Despite her utmost efforts Miss Hartley failed to repress a smile; greatly encouraged, Mr. Vyner placed a chair for her and took one by her side.

"Tell me everything, and I shall know where we are," he said, in a low voice.

"I would rather—" began Miss Hartley.

"Yes, I know," interrupted Mr. Vyner, with great gravity; "but we were not put into this world to please ourselves. Try again."

Miss Hartley endeavoured to turn the conversation, but in vain. In less than ten minutes, with a little skilful prompting, she had told him all.

"I didn't think that it was quite so bad as that," said Robert, going very red. "I am very sorry—very. I can't think what my father was about, and I suppose, in the first place, that it was my fault."

"Yours?" exclaimed Joan.

"For not displaying more patience," said Robert, slowly. "But I was afraid of—-of being forestalled."

Miss Hartley succeeded in divesting her face of every atom of expression. Robert Vyner gazed at her admiringly.

"I am glad that you understand me," he murmured. "It makes things easier for me. I don't suppose that you have the faintest idea how shy and sensitive I really am."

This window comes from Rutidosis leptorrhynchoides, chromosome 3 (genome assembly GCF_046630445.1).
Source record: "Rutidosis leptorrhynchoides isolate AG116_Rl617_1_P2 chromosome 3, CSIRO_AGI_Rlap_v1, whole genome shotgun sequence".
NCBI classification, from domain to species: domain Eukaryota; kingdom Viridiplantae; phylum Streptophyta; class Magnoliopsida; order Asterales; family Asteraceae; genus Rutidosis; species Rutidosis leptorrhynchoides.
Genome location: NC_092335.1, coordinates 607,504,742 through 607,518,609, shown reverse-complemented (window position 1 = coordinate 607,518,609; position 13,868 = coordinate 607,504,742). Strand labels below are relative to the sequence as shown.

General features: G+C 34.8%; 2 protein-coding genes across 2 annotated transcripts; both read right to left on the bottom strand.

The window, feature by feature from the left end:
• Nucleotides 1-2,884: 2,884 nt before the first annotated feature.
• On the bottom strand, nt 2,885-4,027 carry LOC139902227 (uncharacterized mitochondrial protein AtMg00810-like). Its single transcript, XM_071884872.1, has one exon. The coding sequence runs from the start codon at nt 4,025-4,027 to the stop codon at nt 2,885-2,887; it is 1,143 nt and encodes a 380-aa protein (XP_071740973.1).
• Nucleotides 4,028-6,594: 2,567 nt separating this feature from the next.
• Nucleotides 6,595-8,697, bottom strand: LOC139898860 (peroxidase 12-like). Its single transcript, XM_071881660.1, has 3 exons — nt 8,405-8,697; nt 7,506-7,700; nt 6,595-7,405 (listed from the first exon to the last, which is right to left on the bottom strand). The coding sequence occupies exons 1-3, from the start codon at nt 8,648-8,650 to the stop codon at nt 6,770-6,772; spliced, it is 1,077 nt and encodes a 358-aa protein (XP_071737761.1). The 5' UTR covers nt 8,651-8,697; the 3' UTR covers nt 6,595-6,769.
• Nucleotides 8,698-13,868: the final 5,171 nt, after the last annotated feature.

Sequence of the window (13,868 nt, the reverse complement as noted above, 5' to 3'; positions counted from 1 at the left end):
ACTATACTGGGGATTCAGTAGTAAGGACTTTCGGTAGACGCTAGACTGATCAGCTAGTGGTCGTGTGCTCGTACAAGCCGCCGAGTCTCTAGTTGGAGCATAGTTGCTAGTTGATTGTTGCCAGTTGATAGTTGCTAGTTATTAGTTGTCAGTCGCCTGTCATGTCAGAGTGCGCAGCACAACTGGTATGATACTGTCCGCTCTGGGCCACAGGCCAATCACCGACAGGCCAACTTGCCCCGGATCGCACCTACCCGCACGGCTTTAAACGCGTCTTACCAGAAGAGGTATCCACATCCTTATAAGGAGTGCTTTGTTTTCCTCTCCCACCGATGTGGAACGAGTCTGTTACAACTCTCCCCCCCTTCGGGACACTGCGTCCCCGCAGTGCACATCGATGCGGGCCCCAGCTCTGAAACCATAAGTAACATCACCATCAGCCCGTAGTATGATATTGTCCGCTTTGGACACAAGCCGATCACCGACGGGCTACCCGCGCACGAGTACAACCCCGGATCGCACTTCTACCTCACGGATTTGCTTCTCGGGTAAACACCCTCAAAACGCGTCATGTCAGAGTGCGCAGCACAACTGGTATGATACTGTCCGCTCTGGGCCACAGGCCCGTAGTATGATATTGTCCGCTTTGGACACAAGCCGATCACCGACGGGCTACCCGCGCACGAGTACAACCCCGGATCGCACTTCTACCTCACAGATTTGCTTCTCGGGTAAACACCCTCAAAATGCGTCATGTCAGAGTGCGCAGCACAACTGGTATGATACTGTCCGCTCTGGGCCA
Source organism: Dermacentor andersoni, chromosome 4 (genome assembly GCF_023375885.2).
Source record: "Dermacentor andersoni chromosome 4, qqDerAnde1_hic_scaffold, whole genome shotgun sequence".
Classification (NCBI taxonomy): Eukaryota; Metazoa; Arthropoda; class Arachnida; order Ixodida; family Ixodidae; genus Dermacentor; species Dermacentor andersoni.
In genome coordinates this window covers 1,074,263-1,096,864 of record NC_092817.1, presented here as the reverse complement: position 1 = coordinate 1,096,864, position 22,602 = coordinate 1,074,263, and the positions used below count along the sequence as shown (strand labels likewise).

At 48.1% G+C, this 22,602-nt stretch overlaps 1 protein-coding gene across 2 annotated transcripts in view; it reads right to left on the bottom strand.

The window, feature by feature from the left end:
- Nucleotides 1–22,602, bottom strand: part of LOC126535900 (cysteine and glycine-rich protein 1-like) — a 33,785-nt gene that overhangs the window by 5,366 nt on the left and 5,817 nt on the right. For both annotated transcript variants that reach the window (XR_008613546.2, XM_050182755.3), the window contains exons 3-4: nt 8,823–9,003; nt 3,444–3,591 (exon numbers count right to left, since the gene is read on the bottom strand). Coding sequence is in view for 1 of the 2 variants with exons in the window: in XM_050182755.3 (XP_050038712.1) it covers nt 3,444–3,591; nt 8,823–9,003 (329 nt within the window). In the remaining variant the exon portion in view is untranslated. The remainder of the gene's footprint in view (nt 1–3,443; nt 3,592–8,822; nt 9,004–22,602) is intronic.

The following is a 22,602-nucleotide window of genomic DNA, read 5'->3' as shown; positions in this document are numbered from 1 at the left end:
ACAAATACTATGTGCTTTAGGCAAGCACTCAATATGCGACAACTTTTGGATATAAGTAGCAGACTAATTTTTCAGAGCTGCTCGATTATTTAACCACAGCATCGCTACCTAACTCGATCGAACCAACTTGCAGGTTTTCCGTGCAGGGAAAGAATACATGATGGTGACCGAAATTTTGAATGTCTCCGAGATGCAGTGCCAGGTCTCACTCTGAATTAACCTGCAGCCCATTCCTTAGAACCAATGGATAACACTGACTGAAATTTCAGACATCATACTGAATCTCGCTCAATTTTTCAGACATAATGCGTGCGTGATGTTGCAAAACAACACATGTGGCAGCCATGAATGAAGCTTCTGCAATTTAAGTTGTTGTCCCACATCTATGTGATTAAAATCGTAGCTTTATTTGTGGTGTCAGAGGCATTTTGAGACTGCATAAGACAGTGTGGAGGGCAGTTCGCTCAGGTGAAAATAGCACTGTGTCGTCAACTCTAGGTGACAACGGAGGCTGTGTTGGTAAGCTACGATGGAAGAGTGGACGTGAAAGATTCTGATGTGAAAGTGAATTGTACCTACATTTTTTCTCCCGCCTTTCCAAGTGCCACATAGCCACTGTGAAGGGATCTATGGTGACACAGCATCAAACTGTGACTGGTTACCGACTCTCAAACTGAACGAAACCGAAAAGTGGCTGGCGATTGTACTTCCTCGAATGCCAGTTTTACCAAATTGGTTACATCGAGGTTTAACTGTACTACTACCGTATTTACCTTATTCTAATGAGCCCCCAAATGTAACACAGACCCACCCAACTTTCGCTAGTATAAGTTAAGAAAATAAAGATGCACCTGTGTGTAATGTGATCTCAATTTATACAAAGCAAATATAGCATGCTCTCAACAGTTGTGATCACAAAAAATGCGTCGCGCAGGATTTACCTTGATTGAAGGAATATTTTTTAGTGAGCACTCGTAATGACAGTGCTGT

Miss Hartley, without even troubling to look at him, said that she was quite sure she had not.

"Nobody has," said Robert, shaking his head, "but I am going to make a fight against it. I am going to begin now. In the first place I want you not to think too hardly of my father. He has been a very good father to me. We have never had a really nasty word in our lives."

"I hope you never will have," said Joan, with some significance.

"I hope not," said Robert; "but in any case I want to tell you—"

Miss Hartley snatched away the hand he had taken, and with a hasty glance at the door retreated a pace or two from him.

"What is the matter?" he inquired, in a low voice.

Miss Hartley's eyes sparkled.

"My eldest daughter has just come in," she said, demurely. "I think you had better go."